Osteosarcoma In Dogs

Perhaps one of the hardest parts of being a veterinarian is when a diagnosis with a poor prognosis is made. Delivering bad news to an owner is hard for the nurses, doctors, and everyone involved in the case. One such example is a disease called osteosarcoma, a cancer of the bone. In the following article, I will discuss how a diagnosis of Osteosarcoma is made as well as treatment options available.

A sarcoma is a cancer that has originated from a connective tissue stem line. Connective tissue can be thought of as the supporting matrix that holds the bodies tissues together Bone, blood, cartilage, ligaments, fat, and a few others can all be considered connective tissue. Osteo literally means relating to the bones. So, a diagnosis of Osteosarcoma is a cancer of the connective tissue type, bone. It is the most common primary cancer of the bone of dogs and cats although there are others. Osteosarcomas are much more common in large and giant breed dogs although any breed of dog or cat can be affected.

There’s a saying in veterinary medicine that Osteosarcomas tend to develop away from the elbow and towards the knee. The most common site is of the lower portion of the radius, just above the joint in humans that would be called the wrist joint. Osteosarcomas also tend to develop at the top of the humerus, close to the shoulder joint and near the knee of a hind limb. While small breed dogs are much less likely to get this form of cancer when they do it tends to occur on the axial spine.

When cancer affects the bone, it destroys the normal tissue in the process. What results is swelling, heat, pain, and loss of function. Sometimes an owner is just taking their dog on a normal walk when they suddenly appear to break their leg with no inciting trauma or injury to cause it. The reason this occurs is that the cancer has eaten away the normal bone leaving the area easily susceptible to fracture. The resulting pain and swelling often times results in the patient not using the affected leg.

A diagnosis of Osteosarcoma is usually made by taking radiographs (x-rays) of the affected area along with Physical Examination findings. It is a fairly straightforward diagnosis from plain x-ray films. Cancer eating the bone can be seen readily, leaving what we call a “lytic” or “moth-eaten” pattern. Others refer to this pattern as “star-bursts” because it looks like how a child might draw rays extending out from the sun.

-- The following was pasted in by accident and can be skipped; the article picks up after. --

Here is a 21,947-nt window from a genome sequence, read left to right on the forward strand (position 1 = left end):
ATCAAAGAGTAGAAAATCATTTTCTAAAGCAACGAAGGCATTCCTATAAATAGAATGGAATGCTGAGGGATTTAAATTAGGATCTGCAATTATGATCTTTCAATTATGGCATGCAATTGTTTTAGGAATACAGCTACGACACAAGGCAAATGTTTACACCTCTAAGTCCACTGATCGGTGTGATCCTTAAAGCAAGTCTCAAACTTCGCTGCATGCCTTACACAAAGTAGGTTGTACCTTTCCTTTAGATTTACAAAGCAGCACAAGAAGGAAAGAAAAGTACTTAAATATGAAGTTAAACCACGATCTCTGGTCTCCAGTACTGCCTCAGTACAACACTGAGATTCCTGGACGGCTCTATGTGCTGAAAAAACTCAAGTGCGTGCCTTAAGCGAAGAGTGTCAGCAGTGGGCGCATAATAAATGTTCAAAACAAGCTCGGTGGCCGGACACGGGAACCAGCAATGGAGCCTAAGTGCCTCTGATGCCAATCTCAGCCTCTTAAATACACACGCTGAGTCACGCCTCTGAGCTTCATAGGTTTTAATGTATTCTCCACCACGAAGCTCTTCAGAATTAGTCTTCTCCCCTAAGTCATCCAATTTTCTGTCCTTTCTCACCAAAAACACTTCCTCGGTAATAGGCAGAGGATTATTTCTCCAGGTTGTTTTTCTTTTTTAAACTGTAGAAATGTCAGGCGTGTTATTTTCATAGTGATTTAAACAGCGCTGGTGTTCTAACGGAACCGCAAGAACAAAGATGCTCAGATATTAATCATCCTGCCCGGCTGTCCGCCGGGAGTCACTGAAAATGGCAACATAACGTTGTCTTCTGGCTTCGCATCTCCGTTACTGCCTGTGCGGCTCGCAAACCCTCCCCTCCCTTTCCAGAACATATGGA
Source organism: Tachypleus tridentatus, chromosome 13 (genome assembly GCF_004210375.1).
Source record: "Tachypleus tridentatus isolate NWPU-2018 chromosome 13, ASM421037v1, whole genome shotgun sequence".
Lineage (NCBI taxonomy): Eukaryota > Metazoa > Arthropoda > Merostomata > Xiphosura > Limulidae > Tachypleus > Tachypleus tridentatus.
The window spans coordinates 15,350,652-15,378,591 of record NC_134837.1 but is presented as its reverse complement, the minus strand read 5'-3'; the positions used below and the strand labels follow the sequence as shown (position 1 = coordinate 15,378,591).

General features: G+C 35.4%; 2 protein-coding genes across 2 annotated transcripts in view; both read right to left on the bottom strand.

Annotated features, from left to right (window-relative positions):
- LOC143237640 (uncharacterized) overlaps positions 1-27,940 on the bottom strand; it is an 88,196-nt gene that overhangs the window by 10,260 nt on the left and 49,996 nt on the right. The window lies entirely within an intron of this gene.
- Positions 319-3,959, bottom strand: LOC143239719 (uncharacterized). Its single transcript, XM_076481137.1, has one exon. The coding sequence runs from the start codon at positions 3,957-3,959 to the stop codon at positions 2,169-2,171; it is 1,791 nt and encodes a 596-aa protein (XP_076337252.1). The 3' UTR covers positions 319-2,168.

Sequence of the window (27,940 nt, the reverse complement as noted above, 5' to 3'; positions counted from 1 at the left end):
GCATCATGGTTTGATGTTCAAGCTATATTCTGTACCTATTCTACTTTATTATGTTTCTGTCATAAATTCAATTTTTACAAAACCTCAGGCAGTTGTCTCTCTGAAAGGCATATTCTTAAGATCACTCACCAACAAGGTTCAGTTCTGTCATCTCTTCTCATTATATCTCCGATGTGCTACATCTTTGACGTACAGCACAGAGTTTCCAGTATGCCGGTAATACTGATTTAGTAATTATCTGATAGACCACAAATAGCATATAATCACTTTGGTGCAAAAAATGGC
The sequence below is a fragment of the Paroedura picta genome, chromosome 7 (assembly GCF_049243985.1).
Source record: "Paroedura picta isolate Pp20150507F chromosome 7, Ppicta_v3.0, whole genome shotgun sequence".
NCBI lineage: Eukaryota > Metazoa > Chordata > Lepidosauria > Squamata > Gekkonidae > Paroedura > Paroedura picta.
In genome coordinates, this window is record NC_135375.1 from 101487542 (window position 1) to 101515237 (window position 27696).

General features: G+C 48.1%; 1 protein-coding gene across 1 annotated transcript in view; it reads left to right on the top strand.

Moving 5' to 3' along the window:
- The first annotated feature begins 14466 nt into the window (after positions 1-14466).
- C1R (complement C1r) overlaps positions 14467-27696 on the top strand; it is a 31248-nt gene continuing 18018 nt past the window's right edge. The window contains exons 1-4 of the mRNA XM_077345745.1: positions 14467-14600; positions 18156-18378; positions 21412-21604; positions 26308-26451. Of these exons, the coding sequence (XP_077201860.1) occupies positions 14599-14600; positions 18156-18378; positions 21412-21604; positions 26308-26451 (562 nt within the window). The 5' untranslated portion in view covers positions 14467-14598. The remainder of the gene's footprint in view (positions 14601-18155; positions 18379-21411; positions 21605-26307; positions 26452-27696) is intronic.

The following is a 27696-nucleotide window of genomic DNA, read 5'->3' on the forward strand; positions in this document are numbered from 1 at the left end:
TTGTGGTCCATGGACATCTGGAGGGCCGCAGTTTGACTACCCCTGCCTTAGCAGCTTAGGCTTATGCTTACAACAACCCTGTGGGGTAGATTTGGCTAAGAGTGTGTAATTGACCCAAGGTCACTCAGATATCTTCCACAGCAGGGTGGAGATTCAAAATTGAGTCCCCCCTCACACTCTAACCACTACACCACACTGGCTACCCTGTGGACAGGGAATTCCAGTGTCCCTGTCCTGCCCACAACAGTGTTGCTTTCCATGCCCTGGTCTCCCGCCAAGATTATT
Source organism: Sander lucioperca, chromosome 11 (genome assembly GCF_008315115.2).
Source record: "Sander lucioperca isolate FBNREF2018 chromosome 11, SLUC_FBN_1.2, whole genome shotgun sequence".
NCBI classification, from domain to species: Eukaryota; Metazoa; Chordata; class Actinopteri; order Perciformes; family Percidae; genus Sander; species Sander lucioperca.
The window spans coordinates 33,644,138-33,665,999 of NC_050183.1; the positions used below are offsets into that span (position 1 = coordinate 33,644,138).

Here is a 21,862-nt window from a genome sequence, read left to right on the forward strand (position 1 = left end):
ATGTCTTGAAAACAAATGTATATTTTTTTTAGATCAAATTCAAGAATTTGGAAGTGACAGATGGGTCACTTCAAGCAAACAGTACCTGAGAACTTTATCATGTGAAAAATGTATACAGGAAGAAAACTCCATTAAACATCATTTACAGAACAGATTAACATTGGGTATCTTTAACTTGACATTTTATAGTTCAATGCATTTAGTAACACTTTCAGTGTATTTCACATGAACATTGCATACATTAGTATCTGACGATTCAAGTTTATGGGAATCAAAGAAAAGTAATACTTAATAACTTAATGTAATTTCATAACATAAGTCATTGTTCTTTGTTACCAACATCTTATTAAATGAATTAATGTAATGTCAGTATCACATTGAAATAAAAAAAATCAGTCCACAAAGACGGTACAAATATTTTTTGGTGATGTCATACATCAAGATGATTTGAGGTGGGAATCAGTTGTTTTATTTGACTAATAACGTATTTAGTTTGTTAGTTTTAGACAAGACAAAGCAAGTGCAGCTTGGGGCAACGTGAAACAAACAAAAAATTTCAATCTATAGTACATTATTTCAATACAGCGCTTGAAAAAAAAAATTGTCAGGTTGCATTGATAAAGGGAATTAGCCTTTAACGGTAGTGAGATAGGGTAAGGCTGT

Unfortunately, bone cancer is an aggressive form of disease and treatment is aimed at slowing its spread and limiting or alleviating associated pain. To date, there is no known absolute cure for Osteosarcoma and by the time a diagnosis is made, at least a few cancer cells have escaped the affected limb. For this reason, sometimes amputation is recommended to relieve pain, suffering, and to slow the spread of cancer. Amputation is a recommended treatment but it will not permanently cure the disease. Other treatment options aimed at slowing the progression of cancer center around chemotherapy options

The prognosis for patients with Osteosarcoma is poor, with median survival times of around 4 months reported with amputation. Less than 10% of dogs affected with Osteosarcoma have a 1 year or greater survival rate. However, new treatment options are being studied now which may give us new hope in the fight against this terrible disease. Dr. Nicola Mason at the University of Pennsylvania is working a new type of treatment. By stimulating the immune system to fight the cancer cells directly, Dr. Mason and her team are working on an Osteosarcoma Vaccine to fight the disease once diagnosed. (Source: www.vet.upenn.edu/research/centers-intiatives/mason-immunotherapy-research/therapies-trials/canine-osteosarcoma)

Bone Cancer in Dogs

If you notice any changes to your dog’s leg or legs, including swelling, heat, pain, or decreased function we recommend scheduling an examination with a member of our veterinary team. Whether it’s a sprain, fracture, Ligament Tear, or the dreaded Osteosarcoma, early diagnosis leads to early treatment, less pain and suffering, and better outcomes. To schedule an appointment or speak to a member of our Veterinary Team, please call one of our offices.

Jeffrey Stupine
Medical Director
World of Animals Veterinary Hospitals